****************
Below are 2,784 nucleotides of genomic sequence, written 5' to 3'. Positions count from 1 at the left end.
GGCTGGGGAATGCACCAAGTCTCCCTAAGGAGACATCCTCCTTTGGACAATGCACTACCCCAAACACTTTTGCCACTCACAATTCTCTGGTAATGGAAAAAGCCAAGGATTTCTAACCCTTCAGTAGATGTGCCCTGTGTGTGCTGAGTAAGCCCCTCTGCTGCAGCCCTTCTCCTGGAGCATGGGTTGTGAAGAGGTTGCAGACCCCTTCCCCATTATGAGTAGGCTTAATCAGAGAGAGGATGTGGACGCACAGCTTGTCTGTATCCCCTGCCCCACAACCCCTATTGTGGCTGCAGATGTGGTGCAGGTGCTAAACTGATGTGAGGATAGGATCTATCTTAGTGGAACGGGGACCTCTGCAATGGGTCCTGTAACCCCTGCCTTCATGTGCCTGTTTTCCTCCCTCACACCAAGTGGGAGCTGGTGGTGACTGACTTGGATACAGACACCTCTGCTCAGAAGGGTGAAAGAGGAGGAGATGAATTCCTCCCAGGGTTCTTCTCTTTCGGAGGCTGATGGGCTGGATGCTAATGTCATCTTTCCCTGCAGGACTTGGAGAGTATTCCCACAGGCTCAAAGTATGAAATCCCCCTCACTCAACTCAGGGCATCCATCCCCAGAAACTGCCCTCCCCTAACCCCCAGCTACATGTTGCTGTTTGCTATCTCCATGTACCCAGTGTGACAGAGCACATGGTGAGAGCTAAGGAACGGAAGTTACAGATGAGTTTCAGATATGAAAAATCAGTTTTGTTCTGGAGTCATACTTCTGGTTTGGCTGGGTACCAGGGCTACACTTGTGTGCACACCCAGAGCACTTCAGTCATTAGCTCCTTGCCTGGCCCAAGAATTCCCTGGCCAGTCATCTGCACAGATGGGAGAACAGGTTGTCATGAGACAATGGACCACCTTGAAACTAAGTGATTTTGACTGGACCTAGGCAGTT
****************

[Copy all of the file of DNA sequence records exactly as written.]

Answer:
Below are 2,784 nucleotides of genomic sequence, written 5' to 3'. Positions count from 1 at the left end.
GGCTGGGGAATGCACCAAGTCTCCCTAAGGAGACATCCTCCTTTGGACAATGCACTACCCCAAACACTTTTGCCACTCACAATTCTCTGGTAATGGAAAAAGCCAAGGATTTCTAACCCTTCAGTAGATGTGCCCTGTGTGTGCTGAGTAAGCCCCTCTGCTGCAGCCCTTCTCCTGGAGCATGGGTTGTGAAGAGGTTGCAGACCCCTTCCCCATTATGAGTAGGCTTAATCAGAGAGAGGATGTGGACGCACAGCTTGTCTGTATCCCCTGCCCCACAACCCCTATTGTGGCTGCAGATGTGGTGCAGGTGCTAAACTGATGTGAGGATAGGATCTATCTTAGTGGAACGGGGACCTCTGCAATGGGTCCTGTAACCCCTGCCTTCATGTGCCTGTTTTCCTCCCTCACACCAAGTGGGAGCTGGTGGTGACTGACTTGGATACAGACACCTCTGCTCAGAAGGGTGAAAGAGGAGGAGATGAATTCCTCCCAGGGTTCTTCTCTTTCGGAGGCTGATGGGCTGGATGCTAATGTCATCTTTCCCTGCAGGACTTGGAGAGTATTCCCACAGGCTCAAAGTATGAAATCCCCCTCACTCAACTCAGGGCATCCATCCCCAGAAACTGCCCTCCCCTAACCCCCAGCTACATGTTGCTGTTTGCTATCTCCATGTACCCAGTGTGACAGAGCACATGGTGAGAGCTAAGGAACGGAAGTTACAGATGAGTTTCAGATATGAAAAATCAGTTTTGTTCTGGAGTCATACTTCTGGTTTGGCTGGGTACCAGGGCTACACTTGTGTGCACACCCAGAGCACTTCAGTCATTAGCTCCTTGCCTGGCCCAAGAATTCCCTGGCCAGTCATCTGCACAGATGGGAGAACAGGTTGTCATGAGACAATGGACCACCTTGAAACTAAGTGATTTTGACTGGACCTAGGCAGTT